Adobe is experimenting with copyright-protection technologies in Australia, reports ExtremeTech.

Claiming that Adobe has added digital-rights management (DRM) technology to boxed retail copies of Photoshop 7 in the country, the report says: "Adobe has sourced the DRM from Macrovision."

Adobe director of anti-piracy operations Drew McManus said: "Photoshop 7 in Australia has had activation for several months at this point. We want to gauge customer reaction and business rules, and just make sure we've though of all the things we can think of. What we want to do is prevent the most pervasive forms of piracy. But everything need to be considered in light of the honest customer first."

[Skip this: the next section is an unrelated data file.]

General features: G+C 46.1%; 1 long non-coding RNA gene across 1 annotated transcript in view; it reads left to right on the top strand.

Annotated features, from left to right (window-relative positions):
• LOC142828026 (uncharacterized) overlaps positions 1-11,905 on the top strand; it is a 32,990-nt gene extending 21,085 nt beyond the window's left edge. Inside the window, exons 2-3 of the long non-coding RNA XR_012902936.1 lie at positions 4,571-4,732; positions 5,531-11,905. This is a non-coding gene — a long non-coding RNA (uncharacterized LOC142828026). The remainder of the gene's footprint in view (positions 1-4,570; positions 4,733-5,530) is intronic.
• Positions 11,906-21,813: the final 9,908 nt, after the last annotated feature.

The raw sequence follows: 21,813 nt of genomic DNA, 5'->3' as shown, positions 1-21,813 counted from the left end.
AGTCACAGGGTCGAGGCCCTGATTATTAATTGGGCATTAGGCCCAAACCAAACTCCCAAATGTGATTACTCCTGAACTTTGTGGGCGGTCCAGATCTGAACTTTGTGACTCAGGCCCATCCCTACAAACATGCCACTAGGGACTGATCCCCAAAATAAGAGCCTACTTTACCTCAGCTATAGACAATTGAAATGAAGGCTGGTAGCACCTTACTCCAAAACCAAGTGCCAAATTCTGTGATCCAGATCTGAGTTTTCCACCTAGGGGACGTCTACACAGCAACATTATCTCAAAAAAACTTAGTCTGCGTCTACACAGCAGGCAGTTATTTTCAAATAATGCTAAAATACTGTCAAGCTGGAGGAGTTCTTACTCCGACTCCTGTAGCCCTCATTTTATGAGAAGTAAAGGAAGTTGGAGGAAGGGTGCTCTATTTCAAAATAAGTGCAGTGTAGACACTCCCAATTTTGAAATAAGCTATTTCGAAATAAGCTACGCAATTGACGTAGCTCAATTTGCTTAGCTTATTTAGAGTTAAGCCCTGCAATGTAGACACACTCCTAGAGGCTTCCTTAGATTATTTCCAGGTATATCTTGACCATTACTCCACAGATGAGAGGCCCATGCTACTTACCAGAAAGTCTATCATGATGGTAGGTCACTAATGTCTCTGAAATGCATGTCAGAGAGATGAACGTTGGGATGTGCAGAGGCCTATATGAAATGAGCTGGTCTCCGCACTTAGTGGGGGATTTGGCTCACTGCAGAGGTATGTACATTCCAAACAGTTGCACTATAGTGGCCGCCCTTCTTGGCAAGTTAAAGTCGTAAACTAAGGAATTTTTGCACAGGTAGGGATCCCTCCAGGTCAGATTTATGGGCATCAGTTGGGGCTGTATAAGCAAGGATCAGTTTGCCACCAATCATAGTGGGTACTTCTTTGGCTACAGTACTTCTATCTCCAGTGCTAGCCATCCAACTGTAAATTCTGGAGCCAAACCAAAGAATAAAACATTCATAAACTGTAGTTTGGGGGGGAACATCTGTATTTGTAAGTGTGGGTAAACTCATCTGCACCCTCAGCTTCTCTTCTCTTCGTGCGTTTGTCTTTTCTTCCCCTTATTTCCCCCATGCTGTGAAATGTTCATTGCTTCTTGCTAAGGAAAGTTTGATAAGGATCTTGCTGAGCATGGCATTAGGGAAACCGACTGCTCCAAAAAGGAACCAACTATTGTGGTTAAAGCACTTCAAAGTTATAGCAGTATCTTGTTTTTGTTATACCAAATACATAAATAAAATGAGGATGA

Users need to activate their software, either over the Internet or over the phone. Adobe has published information about the technology, which lets users install the software on two different machines. ExtremeTech has a full explanation of how the system works.

The Australian DRM experiment is a trial for a larger roll-out of such technologies later in the year, the report claims.

Most recently, Macromedia has begun experimenting with DRM technologies in its Contribute 2.0 application, while Quark also has a DRM protection system in place.